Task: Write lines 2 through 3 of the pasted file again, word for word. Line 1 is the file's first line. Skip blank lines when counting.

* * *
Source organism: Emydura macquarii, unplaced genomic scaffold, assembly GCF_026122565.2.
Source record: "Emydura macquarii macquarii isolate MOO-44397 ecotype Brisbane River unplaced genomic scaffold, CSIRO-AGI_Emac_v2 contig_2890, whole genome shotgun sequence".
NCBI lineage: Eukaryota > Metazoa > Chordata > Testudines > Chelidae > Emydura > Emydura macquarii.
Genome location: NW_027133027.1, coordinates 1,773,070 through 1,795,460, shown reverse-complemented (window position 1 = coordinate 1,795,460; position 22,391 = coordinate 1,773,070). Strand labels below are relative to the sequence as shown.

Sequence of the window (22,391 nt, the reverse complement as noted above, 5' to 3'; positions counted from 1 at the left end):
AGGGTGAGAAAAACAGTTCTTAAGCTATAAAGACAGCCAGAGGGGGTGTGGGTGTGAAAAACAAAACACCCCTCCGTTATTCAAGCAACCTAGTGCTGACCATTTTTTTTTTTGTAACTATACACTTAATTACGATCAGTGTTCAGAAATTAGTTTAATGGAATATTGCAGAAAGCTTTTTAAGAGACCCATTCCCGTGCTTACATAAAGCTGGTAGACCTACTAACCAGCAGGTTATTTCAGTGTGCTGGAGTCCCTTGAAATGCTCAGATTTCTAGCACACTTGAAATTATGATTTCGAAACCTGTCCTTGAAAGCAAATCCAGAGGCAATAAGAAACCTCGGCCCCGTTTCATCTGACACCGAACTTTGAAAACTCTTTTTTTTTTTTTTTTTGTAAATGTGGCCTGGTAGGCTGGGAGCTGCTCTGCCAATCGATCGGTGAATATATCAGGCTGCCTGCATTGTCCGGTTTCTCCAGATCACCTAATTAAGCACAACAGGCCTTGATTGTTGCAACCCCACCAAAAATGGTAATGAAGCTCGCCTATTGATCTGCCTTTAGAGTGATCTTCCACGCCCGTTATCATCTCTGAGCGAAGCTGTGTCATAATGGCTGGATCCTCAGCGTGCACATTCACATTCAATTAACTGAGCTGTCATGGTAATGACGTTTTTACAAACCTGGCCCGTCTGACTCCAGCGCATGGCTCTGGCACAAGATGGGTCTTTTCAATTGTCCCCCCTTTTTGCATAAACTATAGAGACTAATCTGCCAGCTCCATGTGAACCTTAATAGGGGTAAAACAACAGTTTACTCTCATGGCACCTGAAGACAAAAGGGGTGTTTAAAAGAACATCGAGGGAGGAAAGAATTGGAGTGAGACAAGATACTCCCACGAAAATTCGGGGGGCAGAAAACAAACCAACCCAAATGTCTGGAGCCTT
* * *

Source record: "Emydura macquarii macquarii isolate MOO-44397 ecotype Brisbane River unplaced genomic scaffold, CSIRO-AGI_Emac_v2 contig_2890, whole genome shotgun sequence".
NCBI lineage: Eukaryota > Metazoa > Chordata > Testudines > Chelidae > Emydura > Emydura macquarii.